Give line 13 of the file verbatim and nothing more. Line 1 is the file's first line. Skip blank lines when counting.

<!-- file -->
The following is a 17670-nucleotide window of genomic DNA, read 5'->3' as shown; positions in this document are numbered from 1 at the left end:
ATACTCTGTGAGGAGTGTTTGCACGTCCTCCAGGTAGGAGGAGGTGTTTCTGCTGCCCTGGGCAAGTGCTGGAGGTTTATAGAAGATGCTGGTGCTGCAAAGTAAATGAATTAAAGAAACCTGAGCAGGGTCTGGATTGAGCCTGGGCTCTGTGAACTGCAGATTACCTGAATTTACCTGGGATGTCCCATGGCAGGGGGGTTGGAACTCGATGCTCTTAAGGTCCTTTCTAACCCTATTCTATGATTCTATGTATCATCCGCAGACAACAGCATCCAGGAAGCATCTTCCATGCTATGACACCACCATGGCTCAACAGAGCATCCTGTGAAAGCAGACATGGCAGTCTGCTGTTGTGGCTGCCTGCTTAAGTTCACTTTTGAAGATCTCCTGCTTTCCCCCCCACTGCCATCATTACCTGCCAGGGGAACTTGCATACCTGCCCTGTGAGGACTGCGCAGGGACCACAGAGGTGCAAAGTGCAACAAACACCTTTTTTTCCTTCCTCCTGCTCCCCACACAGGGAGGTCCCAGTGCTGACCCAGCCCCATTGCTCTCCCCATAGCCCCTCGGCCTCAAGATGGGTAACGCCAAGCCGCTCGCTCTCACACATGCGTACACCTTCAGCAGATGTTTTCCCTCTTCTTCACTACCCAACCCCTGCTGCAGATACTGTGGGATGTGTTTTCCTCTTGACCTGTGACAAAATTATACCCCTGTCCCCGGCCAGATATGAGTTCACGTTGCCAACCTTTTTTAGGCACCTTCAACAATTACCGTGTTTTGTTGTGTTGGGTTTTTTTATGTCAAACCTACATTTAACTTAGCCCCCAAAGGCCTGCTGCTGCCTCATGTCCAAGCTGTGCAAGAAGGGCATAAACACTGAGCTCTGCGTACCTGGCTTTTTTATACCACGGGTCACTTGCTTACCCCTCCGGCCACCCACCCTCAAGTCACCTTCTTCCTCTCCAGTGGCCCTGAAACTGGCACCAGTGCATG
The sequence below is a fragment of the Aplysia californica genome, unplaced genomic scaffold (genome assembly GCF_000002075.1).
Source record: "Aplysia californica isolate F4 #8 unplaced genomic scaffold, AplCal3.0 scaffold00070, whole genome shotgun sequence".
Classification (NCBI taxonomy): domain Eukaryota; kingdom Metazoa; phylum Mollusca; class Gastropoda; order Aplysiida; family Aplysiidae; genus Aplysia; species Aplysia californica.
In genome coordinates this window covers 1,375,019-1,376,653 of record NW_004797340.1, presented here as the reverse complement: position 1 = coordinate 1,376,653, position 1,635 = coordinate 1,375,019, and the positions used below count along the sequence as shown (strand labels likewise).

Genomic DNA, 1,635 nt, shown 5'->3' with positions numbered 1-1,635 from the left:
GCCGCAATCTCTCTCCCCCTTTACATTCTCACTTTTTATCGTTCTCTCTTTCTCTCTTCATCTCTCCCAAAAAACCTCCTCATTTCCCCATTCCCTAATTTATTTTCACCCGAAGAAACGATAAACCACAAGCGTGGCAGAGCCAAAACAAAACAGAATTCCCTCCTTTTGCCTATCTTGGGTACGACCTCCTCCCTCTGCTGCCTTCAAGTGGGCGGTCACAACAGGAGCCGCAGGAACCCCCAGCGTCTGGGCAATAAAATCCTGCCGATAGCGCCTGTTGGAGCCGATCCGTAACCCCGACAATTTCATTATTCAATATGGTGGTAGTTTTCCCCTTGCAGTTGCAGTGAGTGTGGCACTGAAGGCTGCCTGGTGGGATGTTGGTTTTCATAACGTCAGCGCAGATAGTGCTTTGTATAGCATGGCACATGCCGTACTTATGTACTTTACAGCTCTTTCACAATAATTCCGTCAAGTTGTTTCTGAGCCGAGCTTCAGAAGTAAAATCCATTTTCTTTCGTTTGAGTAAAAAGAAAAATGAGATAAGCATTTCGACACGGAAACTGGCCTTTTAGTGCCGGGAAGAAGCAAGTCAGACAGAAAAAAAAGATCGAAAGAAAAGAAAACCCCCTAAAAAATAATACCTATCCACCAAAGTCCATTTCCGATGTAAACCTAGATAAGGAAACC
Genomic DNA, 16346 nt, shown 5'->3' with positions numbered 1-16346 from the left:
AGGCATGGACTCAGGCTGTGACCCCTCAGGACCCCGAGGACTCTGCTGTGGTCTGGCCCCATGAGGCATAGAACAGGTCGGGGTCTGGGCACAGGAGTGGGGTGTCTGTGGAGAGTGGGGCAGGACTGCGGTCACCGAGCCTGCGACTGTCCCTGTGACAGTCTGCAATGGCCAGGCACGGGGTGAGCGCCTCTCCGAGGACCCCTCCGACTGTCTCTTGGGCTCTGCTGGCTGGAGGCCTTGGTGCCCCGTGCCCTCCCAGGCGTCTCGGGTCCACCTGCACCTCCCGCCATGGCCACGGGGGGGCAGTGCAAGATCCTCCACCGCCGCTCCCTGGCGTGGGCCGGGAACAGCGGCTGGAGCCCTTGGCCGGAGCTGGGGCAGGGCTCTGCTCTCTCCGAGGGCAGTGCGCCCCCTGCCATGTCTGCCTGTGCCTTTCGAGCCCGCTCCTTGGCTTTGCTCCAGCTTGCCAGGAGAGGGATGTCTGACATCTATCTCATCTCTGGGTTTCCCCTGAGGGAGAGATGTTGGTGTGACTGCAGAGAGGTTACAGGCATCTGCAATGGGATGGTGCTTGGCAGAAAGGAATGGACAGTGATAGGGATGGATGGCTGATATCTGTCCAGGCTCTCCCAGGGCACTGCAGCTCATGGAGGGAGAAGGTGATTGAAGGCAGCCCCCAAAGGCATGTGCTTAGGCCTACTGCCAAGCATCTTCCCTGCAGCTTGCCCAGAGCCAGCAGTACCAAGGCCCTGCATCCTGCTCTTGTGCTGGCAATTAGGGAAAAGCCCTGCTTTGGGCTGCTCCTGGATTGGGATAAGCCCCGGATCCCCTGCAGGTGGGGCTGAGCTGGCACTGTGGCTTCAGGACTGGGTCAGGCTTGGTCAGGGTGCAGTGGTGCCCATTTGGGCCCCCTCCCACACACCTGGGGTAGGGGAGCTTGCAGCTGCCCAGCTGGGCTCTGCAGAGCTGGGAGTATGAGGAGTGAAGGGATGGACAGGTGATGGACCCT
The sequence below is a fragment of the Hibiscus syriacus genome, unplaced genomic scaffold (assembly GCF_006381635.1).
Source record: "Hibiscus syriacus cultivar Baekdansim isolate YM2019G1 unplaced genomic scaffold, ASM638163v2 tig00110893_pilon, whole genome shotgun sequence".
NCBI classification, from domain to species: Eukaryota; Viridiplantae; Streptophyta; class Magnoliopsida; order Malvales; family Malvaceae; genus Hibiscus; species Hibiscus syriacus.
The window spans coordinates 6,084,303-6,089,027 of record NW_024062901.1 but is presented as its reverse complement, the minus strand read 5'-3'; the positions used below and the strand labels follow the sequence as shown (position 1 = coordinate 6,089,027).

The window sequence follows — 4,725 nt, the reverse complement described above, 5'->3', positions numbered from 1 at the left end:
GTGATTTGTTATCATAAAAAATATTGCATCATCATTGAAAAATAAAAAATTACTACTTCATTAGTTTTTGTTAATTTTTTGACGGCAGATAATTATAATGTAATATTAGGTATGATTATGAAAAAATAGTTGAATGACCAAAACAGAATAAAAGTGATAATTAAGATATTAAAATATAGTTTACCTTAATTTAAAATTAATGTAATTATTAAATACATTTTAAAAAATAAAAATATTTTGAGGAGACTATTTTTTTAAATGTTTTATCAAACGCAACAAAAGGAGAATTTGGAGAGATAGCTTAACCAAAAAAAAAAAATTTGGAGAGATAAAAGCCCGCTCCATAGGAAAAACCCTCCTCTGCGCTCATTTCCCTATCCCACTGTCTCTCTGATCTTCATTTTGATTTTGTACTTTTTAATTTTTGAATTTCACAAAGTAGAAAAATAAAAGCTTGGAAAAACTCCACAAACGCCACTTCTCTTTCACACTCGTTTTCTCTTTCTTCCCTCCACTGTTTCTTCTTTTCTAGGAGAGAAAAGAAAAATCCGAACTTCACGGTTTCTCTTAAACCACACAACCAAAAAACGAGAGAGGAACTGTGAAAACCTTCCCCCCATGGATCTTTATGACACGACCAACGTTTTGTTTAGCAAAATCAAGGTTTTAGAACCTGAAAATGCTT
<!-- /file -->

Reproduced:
NCBI classification, from domain to species: Eukaryota; Viridiplantae; Streptophyta; class Magnoliopsida; order Malvales; family Malvaceae; genus Hibiscus; species Hibiscus syriacus.